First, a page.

When my daughter was a senior, after the first of the year, we set aside 2 hours each Sunday to work on the applications. We made lists of references and she asked them; she wrote her bio essays, typed the applications, and had “sticky notes” all over, so we knew which ones still needed work and which ones had early deadlines. This is really a good way to spend time with your child, if you can let them direct the time rather than pushing them to do this! And it can help keep you organized and the child involved. It is the child who should be doing the work, so don’t let your senior guilt you into this part. But extra money will help your finances, too.

You also need to assess what skills your child may need while on his/her own, and then teach them or brush up on the ones they have let you do for them. Do they know how to cook more than popcorn, do their own laundry, clean, call and make appointments, take care of their cars, and of course balance a checkbook?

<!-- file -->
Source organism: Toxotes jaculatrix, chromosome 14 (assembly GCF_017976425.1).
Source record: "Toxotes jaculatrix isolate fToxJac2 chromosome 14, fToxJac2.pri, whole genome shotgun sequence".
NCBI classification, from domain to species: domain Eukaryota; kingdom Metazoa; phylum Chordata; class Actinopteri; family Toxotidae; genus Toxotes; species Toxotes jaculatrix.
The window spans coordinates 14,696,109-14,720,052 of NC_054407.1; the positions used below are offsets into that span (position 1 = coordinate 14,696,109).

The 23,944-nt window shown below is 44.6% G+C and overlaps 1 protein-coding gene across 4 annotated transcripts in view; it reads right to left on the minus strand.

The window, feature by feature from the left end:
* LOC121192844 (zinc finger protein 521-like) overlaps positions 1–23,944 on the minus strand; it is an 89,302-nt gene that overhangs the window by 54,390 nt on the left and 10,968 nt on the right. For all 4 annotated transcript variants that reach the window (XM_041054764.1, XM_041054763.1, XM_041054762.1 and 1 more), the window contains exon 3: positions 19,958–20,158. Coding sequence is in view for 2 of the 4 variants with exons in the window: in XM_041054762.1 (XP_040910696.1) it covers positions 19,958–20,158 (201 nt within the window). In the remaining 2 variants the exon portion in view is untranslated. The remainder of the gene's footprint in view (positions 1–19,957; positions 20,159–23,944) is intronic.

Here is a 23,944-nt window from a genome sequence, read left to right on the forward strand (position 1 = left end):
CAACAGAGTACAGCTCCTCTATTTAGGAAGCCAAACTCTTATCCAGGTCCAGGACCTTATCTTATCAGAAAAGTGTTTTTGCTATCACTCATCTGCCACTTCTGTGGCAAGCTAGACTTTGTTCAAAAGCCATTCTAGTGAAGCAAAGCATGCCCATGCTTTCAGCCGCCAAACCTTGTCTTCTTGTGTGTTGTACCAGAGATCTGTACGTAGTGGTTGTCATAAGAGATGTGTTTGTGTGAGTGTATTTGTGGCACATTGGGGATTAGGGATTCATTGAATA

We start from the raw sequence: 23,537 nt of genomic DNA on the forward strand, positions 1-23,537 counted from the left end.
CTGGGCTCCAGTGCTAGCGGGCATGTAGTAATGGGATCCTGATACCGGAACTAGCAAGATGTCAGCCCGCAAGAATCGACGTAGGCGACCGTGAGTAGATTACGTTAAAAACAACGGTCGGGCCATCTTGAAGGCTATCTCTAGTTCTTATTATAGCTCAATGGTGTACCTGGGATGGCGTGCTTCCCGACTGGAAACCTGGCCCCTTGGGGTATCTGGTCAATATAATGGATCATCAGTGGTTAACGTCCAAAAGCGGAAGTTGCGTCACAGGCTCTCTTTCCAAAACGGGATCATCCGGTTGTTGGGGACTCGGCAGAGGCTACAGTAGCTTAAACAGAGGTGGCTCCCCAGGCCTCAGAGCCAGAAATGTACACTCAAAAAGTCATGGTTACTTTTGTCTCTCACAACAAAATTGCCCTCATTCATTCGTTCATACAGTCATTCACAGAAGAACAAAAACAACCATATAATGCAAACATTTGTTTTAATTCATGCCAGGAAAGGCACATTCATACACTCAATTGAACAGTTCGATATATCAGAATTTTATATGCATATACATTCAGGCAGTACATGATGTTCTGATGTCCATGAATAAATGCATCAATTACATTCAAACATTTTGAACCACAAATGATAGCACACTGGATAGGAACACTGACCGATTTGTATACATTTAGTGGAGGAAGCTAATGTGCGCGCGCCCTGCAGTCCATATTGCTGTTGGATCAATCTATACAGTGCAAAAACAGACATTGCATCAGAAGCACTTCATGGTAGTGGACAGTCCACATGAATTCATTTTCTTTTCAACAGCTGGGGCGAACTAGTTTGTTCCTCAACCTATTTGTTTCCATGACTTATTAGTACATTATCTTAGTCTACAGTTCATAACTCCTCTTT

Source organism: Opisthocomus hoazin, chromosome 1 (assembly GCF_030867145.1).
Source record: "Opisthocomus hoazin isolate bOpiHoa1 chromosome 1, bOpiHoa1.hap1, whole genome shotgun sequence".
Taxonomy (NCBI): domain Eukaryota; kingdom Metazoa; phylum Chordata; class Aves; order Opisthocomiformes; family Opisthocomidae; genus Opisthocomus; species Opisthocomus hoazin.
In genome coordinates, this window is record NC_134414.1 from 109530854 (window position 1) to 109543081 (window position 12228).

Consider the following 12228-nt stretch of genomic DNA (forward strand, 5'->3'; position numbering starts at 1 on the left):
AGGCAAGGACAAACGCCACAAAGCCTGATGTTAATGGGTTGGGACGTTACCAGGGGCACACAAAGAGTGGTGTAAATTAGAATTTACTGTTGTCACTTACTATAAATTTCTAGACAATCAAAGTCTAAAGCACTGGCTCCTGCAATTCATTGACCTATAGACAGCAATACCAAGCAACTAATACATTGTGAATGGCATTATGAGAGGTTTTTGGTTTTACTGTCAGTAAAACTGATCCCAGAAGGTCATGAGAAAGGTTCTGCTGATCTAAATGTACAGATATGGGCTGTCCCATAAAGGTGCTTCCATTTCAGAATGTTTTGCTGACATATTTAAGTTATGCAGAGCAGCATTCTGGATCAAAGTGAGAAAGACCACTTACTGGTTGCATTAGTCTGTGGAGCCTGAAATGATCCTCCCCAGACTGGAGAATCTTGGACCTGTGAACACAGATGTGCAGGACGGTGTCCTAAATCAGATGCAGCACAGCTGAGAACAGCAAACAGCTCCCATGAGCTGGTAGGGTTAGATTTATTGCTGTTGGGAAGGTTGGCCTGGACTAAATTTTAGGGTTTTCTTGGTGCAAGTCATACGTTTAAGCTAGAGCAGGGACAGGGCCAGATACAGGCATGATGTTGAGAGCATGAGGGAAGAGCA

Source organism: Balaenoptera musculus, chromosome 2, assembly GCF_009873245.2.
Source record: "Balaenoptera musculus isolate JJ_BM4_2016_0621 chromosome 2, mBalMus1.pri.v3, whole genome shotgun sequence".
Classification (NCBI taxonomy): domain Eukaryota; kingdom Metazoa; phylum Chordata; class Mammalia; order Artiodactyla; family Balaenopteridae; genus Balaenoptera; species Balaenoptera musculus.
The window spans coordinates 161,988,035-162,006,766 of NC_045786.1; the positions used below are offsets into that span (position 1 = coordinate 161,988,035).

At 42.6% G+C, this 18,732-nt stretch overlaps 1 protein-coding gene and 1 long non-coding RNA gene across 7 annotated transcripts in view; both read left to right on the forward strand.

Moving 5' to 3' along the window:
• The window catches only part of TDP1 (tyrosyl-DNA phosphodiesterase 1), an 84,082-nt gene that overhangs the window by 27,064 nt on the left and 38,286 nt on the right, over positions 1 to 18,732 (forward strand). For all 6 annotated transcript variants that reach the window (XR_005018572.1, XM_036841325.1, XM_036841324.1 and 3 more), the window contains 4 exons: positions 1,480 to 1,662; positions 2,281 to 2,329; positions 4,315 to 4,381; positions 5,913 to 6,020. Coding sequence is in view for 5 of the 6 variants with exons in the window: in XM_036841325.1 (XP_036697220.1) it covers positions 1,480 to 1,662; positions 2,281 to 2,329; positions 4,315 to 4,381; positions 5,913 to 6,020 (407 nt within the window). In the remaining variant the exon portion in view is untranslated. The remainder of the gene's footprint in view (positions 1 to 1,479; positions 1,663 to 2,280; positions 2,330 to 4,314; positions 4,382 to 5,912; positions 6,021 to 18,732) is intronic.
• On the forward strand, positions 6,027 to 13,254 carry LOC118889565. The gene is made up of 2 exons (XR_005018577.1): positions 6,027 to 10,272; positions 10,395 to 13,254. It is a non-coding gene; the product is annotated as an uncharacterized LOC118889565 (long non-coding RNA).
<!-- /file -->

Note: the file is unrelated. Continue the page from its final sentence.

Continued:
The financial piece gets many students in trouble that first year. Too much freedom, too much opportunity, and very little monitoring and accountability all lead to mega-debt on credit cards and kids buying things they can’t afford. So spend some time with your child discussing credit cards vs. debit cards, check book vs. cash, what is necessity, what is only a wish, what is needed immediately, what can wait. Talk about cash flow, expenses they will need to budget for, how much money you will be giving (if any!) to them, how much they will be expected to contribute, do they need a job, will they live in a dorm or apartment, etc.